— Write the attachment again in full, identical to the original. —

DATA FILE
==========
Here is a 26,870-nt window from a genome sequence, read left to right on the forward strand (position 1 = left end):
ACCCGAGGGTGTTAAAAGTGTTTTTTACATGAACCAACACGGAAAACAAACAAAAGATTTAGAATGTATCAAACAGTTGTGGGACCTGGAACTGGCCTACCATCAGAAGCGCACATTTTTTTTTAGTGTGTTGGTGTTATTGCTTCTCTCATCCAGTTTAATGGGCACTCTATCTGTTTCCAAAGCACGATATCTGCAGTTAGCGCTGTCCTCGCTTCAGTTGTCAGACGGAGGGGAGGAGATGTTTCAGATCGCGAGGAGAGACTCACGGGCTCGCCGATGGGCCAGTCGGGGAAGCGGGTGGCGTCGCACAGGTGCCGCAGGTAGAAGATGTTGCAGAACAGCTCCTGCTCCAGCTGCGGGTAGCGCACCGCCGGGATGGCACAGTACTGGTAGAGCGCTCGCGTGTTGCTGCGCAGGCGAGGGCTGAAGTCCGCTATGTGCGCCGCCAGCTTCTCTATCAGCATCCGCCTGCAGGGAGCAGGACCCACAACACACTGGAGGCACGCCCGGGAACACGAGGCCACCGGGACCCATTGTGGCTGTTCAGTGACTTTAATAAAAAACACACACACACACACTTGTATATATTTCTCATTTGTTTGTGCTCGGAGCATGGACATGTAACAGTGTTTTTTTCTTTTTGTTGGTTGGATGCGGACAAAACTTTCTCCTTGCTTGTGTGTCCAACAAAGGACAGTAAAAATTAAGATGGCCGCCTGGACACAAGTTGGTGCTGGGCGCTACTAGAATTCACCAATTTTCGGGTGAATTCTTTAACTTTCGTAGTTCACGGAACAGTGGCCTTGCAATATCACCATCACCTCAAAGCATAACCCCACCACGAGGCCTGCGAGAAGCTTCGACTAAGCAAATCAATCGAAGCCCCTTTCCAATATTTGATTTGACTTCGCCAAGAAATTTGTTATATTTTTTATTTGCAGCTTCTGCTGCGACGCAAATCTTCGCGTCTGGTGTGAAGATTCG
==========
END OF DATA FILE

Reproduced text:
Here is a 26,870-nt window from a genome sequence, read left to right on the forward strand (position 1 = left end):
ACCCGAGGGTGTTAAAAGTGTTTTTTACATGAACCAACACGGAAAACAAACAAAAGATTTAGAATGTATCAAACAGTTGTGGGACCTGGAACTGGCCTACCATCAGAAGCGCACATTTTTTTTTAGTGTGTTGGTGTTATTGCTTCTCTCATCCAGTTTAATGGGCACTCTATCTGTTTCCAAAGCACGATATCTGCAGTTAGCGCTGTCCTCGCTTCAGTTGTCAGACGGAGGGGAGGAGATGTTTCAGATCGCGAGGAGAGACTCACGGGCTCGCCGATGGGCCAGTCGGGGAAGCGGGTGGCGTCGCACAGGTGCCGCAGGTAGAAGATGTTGCAGAACAGCTCCTGCTCCAGCTGCGGGTAGCGCACCGCCGGGATGGCACAGTACTGGTAGAGCGCTCGCGTGTTGCTGCGCAGGCGAGGGCTGAAGTCCGCTATGTGCGCCGCCAGCTTCTCTATCAGCATCCGCCTGCAGGGAGCAGGACCCACAACACACTGGAGGCACGCCCGGGAACACGAGGCCACCGGGACCCATTGTGGCTGTTCAGTGACTTTAATAAAAAACACACACACACACACTTGTATATATTTCTCATTTGTTTGTGCTCGGAGCATGGACATGTAACAGTGTTTTTTTCTTTTTGTTGGTTGGATGCGGACAAAACTTTCTCCTTGCTTGTGTGTCCAACAAAGGACAGTAAAAATTAAGATGGCCGCCTGGACACAAGTTGGTGCTGGGCGCTACTAGAATTCACCAATTTTCGGGTGAATTCTTTAACTTTCGTAGTTCACGGAACAGTGGCCTTGCAATATCACCATCACCTCAAAGCATAACCCCACCACGAGGCCTGCGAGAAGCTTCGACTAAGCAAATCAATCGAAGCCCCTTTCCAATATTTGATTTGACTTCGCCAAGAAATTTGTTATATTTTTTATTTGCAGCTTCTGCTGCGACGCAAATCTTCGCGTCTGGTGTGAAGATTCG